Thursday, September 01, 2016

Five Years After Hurricane Irene, Vermont Still Striving for Resilience

After the devastating flooding that came with an otherwise unremarkable Category 1 storm, measures to prevent future flooding have taken hold.

Rushing floodwaters during Irene took down even ski lodges in Killington, Vermont in 2011. (Credit: Getty Images) Click to Enlarge.
After Irene swept through, Vermont set about understanding the devastation and working toward resilience.  The state passed legislation increasing government's role in flood response, and launched a series of websites, including Flood Ready Vermont and Vermont Climate Assessment, to make residents aware of its programs.  Some municipalities have bought out homeowners in the worst devastation zones, in order to prevent future damage.  Roads and bridges have been rebuilt to withstand future floods.  The state's largest utility, Green Mountain Power, said it is working toward decentralizing its grid to make power outages easier to contain and easier to recover from.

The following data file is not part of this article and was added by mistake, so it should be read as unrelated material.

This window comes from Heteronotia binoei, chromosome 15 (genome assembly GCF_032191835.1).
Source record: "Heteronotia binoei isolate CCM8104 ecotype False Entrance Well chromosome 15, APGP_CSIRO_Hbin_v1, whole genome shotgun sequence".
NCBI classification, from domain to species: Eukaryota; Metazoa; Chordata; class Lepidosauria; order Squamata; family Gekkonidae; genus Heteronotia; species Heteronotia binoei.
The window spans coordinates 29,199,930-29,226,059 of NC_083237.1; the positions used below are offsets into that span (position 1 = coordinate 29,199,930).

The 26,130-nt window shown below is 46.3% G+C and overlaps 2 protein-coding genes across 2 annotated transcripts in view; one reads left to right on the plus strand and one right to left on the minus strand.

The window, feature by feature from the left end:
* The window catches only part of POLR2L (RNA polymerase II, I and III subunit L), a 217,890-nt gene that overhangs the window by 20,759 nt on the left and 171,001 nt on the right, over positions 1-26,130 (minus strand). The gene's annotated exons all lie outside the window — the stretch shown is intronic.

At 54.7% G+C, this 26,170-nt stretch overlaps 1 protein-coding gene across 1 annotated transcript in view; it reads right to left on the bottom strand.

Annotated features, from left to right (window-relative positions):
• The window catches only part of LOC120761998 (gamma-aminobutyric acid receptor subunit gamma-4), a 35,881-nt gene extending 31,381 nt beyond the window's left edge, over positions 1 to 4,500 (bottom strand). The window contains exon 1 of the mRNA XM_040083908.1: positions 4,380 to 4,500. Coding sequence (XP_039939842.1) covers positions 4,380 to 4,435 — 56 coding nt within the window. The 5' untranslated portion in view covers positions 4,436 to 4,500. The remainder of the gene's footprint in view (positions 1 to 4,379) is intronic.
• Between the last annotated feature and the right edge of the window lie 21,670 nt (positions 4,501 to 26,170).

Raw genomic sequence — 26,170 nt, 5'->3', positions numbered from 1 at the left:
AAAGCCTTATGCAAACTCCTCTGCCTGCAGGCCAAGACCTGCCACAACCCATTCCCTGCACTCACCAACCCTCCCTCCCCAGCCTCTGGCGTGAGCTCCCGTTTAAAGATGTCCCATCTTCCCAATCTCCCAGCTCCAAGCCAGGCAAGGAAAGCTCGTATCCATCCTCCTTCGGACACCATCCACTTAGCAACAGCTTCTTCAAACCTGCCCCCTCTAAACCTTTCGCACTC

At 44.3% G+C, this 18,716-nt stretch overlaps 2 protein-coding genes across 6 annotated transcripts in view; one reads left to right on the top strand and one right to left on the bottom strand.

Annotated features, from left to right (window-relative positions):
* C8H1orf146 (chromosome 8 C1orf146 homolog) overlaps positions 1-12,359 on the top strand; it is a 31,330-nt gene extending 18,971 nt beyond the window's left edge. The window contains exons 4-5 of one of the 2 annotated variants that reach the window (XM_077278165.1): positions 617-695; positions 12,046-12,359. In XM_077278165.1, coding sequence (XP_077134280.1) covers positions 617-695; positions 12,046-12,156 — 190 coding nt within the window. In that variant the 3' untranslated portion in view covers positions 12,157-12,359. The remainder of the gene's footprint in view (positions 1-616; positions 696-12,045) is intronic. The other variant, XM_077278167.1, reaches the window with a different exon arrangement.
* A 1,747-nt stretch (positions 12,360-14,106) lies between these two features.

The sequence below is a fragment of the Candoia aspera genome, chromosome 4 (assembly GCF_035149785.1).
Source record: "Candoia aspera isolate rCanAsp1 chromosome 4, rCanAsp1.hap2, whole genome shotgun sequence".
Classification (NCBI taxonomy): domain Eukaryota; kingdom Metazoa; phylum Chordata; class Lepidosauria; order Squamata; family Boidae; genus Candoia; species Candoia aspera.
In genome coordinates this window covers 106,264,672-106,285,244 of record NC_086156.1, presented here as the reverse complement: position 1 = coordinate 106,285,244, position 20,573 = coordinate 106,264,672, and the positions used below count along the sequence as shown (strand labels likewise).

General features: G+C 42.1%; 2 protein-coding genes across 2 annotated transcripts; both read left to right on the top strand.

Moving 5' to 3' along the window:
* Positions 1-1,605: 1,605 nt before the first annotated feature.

Most importantly, said Ned Swanberg, the state's flood hazard mapping coordinator: "The science has been integrated into policy.  There's been this alignment of incentives for municipalities to be responsible for this larger purpose.  It's in the statute now that state plans and municipal plans need to address flood resilience and river corridor protection."
A Wetter Future Looms

"Irene should be a reminder that a lot of mortality from tropical storms comes from rain," said Kerry Emanuel, professor of atmospheric science at the Massachusetts Institute of Technology.

Emanuel said Irene was a 1-in-1,000-year event based on the standards of the 20th century.  "At the end of this century, if we do nothing to curb emissions, that 1,000-year event in rain would be a 100-year event," he said.

Read more at Five Years After Hurricane Irene, Vermont Still Striving for Resilience

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